Byline: Rebecca Dana
A rap-to-reggae reinvention.
The bestselling rap artist, ne Calvin Cordozar Broadus Jr. and formerly known as Snoop Dogg, has changed his name yet again, officially becoming Snoop Lion last week at a press conference in a Jamaican restaurant in Manhattan. With the switch comes a whole new identity--as a reggae singer--and a coordinated media push, including a new album and a documentary about the Dogg's ascent to the top of the animal kingdom.
It is an explicit attempt to reboot the career of a 40-year-old musician who believes, after 20 years in the business, that he has become "Uncle Snoop." But will it work? Many stars have attempted to pull another decade of fame out of a midcareer reincarnation, few with great results.
"It's all about these artists trying to find ways to slightly reinvent themselves and continue to be relevant," says Dan Schawbel, an author and personal branding consultant. "The drawback is that people forget what they're supposed to call you. I know Snoop Dogg as Snoop Dogg. I'm not going to call him anything else."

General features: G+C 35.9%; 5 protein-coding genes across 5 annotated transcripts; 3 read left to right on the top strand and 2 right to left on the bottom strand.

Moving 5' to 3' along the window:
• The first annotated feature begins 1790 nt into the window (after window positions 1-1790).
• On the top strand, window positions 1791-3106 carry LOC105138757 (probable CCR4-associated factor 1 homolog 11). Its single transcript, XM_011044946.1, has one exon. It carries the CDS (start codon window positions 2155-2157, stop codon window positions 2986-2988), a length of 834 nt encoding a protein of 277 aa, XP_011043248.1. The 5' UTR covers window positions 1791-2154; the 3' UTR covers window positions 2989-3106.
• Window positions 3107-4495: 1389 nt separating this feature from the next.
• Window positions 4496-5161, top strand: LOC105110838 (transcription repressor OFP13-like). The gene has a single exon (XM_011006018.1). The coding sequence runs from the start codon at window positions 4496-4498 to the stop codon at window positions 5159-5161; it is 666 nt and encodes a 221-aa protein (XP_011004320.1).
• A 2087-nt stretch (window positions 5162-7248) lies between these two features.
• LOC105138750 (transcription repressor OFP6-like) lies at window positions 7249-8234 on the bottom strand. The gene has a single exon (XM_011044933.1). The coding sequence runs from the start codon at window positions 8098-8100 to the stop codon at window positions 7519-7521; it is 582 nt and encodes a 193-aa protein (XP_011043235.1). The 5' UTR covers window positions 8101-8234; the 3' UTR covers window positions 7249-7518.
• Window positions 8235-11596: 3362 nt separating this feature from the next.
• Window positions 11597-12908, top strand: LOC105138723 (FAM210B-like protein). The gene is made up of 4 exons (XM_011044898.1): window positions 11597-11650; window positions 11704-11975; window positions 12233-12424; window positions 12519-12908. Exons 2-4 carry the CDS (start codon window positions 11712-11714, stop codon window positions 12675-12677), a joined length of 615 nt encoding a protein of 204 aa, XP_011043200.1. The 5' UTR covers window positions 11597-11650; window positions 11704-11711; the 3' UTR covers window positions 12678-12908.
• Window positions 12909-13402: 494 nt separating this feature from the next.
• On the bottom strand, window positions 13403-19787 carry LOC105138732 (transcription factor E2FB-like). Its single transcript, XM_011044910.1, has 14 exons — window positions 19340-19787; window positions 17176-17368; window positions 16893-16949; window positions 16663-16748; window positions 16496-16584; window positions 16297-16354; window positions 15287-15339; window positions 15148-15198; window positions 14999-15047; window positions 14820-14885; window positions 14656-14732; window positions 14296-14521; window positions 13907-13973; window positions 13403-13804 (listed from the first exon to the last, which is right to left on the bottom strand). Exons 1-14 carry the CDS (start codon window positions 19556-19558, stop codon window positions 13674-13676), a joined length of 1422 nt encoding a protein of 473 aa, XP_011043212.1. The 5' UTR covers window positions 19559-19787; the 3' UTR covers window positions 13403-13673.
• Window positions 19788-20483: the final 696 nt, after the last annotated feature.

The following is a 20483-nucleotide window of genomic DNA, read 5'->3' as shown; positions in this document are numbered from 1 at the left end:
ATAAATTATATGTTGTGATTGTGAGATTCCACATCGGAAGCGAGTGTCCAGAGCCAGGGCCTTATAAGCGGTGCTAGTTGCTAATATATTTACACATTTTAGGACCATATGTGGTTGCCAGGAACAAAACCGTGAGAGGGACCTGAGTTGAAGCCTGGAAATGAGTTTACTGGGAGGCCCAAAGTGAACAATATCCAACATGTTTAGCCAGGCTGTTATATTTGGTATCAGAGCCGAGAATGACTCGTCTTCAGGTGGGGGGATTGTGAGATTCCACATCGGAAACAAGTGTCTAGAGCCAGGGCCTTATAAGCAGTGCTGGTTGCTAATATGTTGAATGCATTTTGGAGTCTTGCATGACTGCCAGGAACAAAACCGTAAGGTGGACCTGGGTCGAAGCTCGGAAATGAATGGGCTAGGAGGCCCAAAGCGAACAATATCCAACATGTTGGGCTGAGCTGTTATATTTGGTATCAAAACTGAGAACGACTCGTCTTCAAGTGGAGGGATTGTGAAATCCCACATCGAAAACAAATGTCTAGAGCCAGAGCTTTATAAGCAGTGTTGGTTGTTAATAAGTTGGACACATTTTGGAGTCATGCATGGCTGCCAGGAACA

Prince faced a similar problem during his eight-year effort to rebrand himself as an unpronounceable glyph he called "The Love Symbol," which ended when he returned to Prince in 2000. There was a short period when pint-size actresses Mary-Kate and Ashley Olsen tried to force people to acknowledge their unique identities and refer to them as "Mary-Kate Olsen and Ashley Olsen. …